Pakistani officials took exception to the language of the statement, as they claim they have been most affected by such violent groups and among the most successful in routing them.

A State Department spokesperson told Newsweek that the current administration views "the U.S.-Pakistan relationship as one with real potential," but reiterated the U.S. position on militant group activity in the region.

"We have also made clear that fulfilling the relationship's potential requires progress on our joint efforts to bring stability to the region, and on Pakistan taking sustained and irreversible action against the militant groups that use Pakistan's territory to threaten that stability," the spokesperson said.

The spokesperson set further conditions conducive to better ties between Washington and Islamabad.

"The United States has always viewed a strong, prosperous, democratic Pakistan, at peace with itself and its neighbors, as critical to U.S. interests," the spokesperson told Newsweek.

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Local residents stand beside a burning house following cross border shelling between Pakistani and Indian forces in Tehjain village at the Line of Control (LoC)—the de facto border between Pakistan and India—in Neelum Valley of Pakistan-administered Kashmir on November 13. Indian and Pakistani forces waged their biggest artillery battle in several months on their disputed Kashmir frontier, leaving several dead and many more wounded, officials said. AFP/Getty Images

While the Trump administration's reactions to alleged human rights abuses in India-administered Kashmir were muted, there are indications that the Biden administration may adopt a more assertive stance. Biden's running mate, former Senator Kamala Harris, whose mother was born in India, issued a statement while running for president that, "We have to remind Kashmiris that they are not alone in the world."

She indicated a willingness to get involved directly, if necessary.

"There is a need to intervene if the situation demands," she said.

Biden's foreign policy adviser, Antony Blinken, also brought up Kashmir during a July talk hosted by the Hudson Institute.

"We obviously have challenges now and real concerns, for example, about some of the actions that the government has taken," Blinken said at the time, "particularly in cracking down on freedom of movement and freedom of speech in Kashmir, some of the laws on citizenship."

Blinken emphasized the importance of diplomacy.

"But you're always better engaging with a partner," he said, "and a vitally important one like India."

Akram hopes this translates into political action.

"Hopefully, if the Biden administration is open to looking at the reality of the Jammu and Kashmir situation and what the Indians are doing there," he told Newsweek, "that it will come to the conclusion that it is important to achieve a political solution as well."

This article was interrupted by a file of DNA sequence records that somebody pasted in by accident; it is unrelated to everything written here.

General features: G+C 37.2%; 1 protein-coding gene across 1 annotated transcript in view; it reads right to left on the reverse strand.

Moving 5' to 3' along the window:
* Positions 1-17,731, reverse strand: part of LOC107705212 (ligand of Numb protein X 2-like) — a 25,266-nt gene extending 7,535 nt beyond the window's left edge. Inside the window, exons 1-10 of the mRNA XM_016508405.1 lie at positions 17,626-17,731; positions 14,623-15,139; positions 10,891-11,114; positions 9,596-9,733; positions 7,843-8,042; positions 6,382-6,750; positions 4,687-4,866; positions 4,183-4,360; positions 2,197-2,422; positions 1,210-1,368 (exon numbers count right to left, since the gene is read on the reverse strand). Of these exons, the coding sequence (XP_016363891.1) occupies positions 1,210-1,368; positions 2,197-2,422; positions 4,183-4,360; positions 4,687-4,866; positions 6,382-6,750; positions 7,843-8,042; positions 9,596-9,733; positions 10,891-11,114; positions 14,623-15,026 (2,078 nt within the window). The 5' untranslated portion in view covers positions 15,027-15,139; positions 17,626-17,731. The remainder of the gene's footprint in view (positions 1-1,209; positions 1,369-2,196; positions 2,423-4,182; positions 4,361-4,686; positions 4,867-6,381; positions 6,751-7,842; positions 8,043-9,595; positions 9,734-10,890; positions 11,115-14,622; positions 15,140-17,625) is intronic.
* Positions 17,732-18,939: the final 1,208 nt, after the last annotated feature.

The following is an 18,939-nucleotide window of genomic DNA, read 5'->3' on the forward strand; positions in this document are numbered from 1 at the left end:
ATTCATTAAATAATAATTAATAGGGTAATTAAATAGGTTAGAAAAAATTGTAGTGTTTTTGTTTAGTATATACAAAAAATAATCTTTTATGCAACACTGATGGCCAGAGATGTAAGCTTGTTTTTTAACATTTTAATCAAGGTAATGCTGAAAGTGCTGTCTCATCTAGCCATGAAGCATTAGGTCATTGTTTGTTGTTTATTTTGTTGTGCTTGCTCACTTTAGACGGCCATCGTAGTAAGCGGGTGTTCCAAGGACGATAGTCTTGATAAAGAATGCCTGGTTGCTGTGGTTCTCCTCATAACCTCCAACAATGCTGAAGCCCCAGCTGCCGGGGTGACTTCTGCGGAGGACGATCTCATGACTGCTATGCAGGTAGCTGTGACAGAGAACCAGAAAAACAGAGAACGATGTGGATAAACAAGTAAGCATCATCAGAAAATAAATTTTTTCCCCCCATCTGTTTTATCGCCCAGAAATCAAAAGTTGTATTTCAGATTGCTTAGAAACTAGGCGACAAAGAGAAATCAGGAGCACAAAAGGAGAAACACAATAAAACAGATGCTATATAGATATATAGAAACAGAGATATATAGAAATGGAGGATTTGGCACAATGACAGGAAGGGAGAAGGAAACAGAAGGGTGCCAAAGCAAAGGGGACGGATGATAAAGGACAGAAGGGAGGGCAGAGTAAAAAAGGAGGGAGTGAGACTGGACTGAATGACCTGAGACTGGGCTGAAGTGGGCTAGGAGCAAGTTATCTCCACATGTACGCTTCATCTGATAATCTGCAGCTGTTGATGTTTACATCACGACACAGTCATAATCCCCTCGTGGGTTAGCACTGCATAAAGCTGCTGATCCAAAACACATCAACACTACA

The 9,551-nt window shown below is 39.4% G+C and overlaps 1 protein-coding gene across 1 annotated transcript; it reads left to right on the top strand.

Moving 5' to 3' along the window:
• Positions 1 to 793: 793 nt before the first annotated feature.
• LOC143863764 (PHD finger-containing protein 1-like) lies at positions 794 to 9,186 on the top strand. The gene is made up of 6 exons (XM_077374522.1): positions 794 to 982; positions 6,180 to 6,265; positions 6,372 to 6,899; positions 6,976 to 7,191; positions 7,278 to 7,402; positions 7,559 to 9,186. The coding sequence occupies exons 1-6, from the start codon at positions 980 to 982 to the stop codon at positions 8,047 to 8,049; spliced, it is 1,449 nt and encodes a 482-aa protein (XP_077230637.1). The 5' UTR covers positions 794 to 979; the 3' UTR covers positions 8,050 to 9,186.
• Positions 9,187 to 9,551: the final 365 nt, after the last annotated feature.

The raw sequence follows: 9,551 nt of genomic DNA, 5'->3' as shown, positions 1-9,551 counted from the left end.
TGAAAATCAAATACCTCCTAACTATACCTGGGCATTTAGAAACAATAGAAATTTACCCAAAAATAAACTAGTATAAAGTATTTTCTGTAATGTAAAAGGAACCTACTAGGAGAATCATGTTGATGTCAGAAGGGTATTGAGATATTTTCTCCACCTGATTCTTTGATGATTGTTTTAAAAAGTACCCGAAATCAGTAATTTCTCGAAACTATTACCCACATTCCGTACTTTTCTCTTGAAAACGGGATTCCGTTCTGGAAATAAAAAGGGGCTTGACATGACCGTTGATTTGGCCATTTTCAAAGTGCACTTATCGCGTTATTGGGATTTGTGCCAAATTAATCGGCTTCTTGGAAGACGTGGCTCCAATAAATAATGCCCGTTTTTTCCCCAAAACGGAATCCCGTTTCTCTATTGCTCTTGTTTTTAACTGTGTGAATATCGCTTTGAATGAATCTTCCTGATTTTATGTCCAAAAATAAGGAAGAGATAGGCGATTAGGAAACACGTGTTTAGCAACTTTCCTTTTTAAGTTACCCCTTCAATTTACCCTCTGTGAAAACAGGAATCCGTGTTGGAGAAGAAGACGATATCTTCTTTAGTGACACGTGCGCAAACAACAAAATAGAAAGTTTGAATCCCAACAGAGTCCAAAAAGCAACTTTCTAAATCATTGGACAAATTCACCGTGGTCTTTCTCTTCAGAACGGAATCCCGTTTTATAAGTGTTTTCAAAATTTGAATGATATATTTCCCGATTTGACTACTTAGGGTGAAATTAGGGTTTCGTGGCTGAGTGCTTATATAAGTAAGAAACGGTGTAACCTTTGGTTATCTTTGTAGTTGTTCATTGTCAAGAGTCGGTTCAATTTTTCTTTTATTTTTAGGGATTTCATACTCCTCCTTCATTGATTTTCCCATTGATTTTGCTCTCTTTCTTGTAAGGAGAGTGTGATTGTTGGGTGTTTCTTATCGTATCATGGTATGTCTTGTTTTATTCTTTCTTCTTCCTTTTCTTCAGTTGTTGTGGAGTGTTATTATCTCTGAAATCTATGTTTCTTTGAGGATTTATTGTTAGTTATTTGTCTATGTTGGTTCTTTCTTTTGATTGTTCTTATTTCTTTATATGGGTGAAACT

Both Modi and Khan have congratulated Biden, extending offers to promote bilateral relations.

"As the VP, your contribution to strengthening Indo-US relations was critical and invaluable," Modi tweeted the day after major media outlets announced Biden as the projected winner. "I look forward to working closely together once again to take India-US relations to greater heights."

He tweeted a separate message to Harris.

"Your success is pathbreaking, and a matter of immense pride not just for your chittis, but also for all Indian-Americans," Modi wrote. "I am confident that the vibrant India-US ties will get even stronger with your support and leadership."

The Pakistani premier reached out just 20 minutes later, writing: "Look forward to President Elect Biden's Global Summit on Democracy & working with him to end illegal tax havens & stealth of nation's wealth by corrupt ldrs. We will also continue to work with US for peace in Afghanistan & in the region."

Pakistan is seen as a key player in the budding peace talks between the Afghan government and the Taliban, officially the Islamic Emirate of Afghanistan, a militant group to whom the Trump administration has proposed a political solution after nearly two decades of war.

"We appreciate Pakistan's steps to advance the Afghanistan peace process," the State Department spokesperson told Newsweek.

While Khan has yet to bring up Kashmir in public correspondences with the upcoming administration, it's likely to be at the center of future contacts between the two leaders.

It's not just along the LoC that tensions run high in Kashmir, but also across the Line of Actual Control (LAC), another disputed boundary that divides India and China. The largely frozen dispute here had heated up in recent years, but it erupted this spring with the death of up to 20 Indian troops and an unconfirmed number of Chinese soldiers. While the standoff continues, the two sides have deescalated with a series of political and military meetings.

Still, Trump administration officials have portrayed the flare-up as part of a concerted Chinese effort to match Beijing's economic rise with military expansionism.

During last month's joint ministerial with India, Secretary of State Mike Pompeo vowed the two countries would continue "confronting the Chinese Communist Party's threats to security and freedom" along with tackling the COVID-19 outbreak and promoting peace and stability.